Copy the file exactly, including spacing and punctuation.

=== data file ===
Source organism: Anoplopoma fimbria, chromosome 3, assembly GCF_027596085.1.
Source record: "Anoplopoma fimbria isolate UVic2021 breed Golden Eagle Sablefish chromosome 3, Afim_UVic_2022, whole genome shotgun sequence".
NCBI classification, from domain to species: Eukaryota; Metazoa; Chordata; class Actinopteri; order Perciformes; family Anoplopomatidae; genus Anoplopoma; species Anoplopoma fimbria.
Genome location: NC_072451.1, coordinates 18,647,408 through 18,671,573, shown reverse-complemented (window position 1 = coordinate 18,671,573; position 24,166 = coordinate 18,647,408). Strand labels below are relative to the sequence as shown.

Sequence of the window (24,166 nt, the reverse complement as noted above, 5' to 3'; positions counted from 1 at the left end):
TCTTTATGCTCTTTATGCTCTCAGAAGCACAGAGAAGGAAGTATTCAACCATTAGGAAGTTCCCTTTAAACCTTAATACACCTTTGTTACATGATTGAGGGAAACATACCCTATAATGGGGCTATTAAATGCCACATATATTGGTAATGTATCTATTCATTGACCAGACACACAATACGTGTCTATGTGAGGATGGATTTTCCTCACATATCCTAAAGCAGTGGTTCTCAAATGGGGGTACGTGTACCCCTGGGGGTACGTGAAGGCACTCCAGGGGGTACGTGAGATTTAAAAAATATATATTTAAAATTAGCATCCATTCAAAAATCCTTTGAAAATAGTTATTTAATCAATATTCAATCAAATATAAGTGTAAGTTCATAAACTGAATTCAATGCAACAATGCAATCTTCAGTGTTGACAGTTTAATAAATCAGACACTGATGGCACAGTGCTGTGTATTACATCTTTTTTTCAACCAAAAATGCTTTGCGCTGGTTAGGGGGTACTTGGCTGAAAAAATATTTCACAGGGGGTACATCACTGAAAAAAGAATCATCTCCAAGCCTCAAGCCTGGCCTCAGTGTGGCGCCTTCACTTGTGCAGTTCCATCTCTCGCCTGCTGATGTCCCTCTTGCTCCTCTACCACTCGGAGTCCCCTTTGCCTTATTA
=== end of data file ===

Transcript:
Source organism: Anoplopoma fimbria, chromosome 3, assembly GCF_027596085.1.
Source record: "Anoplopoma fimbria isolate UVic2021 breed Golden Eagle Sablefish chromosome 3, Afim_UVic_2022, whole genome shotgun sequence".
NCBI classification, from domain to species: Eukaryota; Metazoa; Chordata; class Actinopteri; order Perciformes; family Anoplopomatidae; genus Anoplopoma; species Anoplopoma fimbria.
Genome location: NC_072451.1, coordinates 18,647,408 through 18,671,573, shown reverse-complemented (window position 1 = coordinate 18,671,573; position 24,166 = coordinate 18,647,408). Strand labels below are relative to the sequence as shown.

Sequence of the window (24,166 nt, the reverse complement as noted above, 5' to 3'; positions counted from 1 at the left end):
TCTTTATGCTCTTTATGCTCTCAGAAGCACAGAGAAGGAAGTATTCAACCATTAGGAAGTTCCCTTTAAACCTTAATACACCTTTGTTACATGATTGAGGGAAACATACCCTATAATGGGGCTATTAAATGCCACATATATTGGTAATGTATCTATTCATTGACCAGACACACAATACGTGTCTATGTGAGGATGGATTTTCCTCACATATCCTAAAGCAGTGGTTCTCAAATGGGGGTACGTGTACCCCTGGGGGTACGTGAAGGCACTCCAGGGGGTACGTGAGATTTAAAAAATATATATTTAAAATTAGCATCCATTCAAAAATCCTTTGAAAATAGTTATTTAATCAATATTCAATCAAATATAAGTGTAAGTTCATAAACTGAATTCAATGCAACAATGCAATCTTCAGTGTTGACAGTTTAATAAATCAGACACTGATGGCACAGTGCTGTGTATTACATCTTTTTTTCAACCAAAAATGCTTTGCGCTGGTTAGGGGGTACTTGGCTGAAAAAATATTTCACAGGGGGTACATCACTGAAAAAAGAATCATCTCCAAGCCTCAAGCCTGGCCTCAGTGTGGCGCCTTCACTTGTGCAGTTCCATCTCTCGCCTGCTGATGTCCCTCTTGCTCCTCTACCACTCGGAGTCCCCTTTGCCTTATTA